“These are the things the people of Detroit deserve because that’s what a city is.”

USA Today journalist and lead reporter on Detroit’s bankruptcy for the Detroit Free Press, Nathan Bomey, spoke about his book “Detroit Resurrected: To Bankruptcy and Back” April 4 in the Partrich Auditorium in the Wayne State Law School.

Bomey, along with a mix of legal scholars and attorneys, hosted a panel to discuss the causes of the bankruptcy, where the city stands now and how we should look ahead.

The accompanying panel was composed of WSU law professors Peter Hammer, Laura Bartell and John Mogk and Detroit City Attorney Ryan Plecha.

Bomey began by handing out some figures: Detroit was $18 billion in debt when they filed for bankruptcy on July 18, 2013.

“This one shattered all of the records,” Bomey said.

After that day, Bomey explained 40 percent of the streetlights in the city were turned off, the police would take a minimum of 30 minutes to respond to a call, buses and public transportation shut down and internet access went in and out so much that some emails between workers for the city government with questions and concerns regarding the state of the city never reached the intended recipient.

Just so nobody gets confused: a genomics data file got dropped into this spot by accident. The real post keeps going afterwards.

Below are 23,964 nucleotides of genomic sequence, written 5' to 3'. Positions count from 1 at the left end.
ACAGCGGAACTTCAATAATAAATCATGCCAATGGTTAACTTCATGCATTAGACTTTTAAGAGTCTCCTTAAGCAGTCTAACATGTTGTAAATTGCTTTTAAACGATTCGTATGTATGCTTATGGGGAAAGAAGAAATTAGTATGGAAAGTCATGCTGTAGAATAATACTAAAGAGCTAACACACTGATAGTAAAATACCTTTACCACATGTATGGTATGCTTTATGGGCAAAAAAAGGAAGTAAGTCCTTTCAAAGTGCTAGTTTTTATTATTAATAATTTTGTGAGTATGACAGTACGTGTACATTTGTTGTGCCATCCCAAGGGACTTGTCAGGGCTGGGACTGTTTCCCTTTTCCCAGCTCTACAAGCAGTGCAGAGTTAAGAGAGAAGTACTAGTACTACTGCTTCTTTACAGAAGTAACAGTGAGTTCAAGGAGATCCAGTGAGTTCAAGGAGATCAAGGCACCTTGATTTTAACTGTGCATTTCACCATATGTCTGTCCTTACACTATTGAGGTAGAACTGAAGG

Bomey said, “You can list pretty much anything and it had a likely role to play,” regarding the reasons Detroit went bankrupt while he listed the fall of the big three, education, the white-flight and more as examples.

However, Bomey said one of the major events that tipped the Detroit bankruptcy was the 2005 deal Kwame Kilpatrick made that received a “Deal of the Year” award. This deal granted Kilpatrick with $1.44 billion to plug the city deficit at the time, and the plan pledged all casino money as collateral.

“The reality is that deal is what lead to the height of the Detroit bankruptcy,” Bomey said.

Emergency manager Kevin Orr was brought in and he adjusted the funding in the city to balance the debt and the revenue, and with many other philanthropists, workers of the city and people of Detroit, the city exited bankruptcy.

However, the city still needs help to attain a better education system, lower crime rates and a stable transportation system.

“These are the things the people of Detroit deserve because that’s what a city is,” Bomey said.

“We’re still in dire shape,” Hammer said. “I mean, 70 percent of jobs in Detroit are held by people outside of Detroit and 60 percent of the people who live in Detroit travel outside of the city for their job.”

“We don’t have a political answer for it,” said Hammer, referring to dealing with the education gap, the institutionalized racism and the state of the rest of Detroit.

What the city should do, Plecha said, is thank and respect the retirees who voluntarily voted to reduce their pensions and health care to get Detroit out of bankruptcy. Retirees in Detroit receive around $100-$150 for their health care and pension each month now because of that plan, which is not sufficient, he said.

He described how important it is for the people of Detroit to never forget what sacrifices were made to bail the city out.

“Once you forget where you’ve been, you’re doomed to repeat it,” said Plecha.

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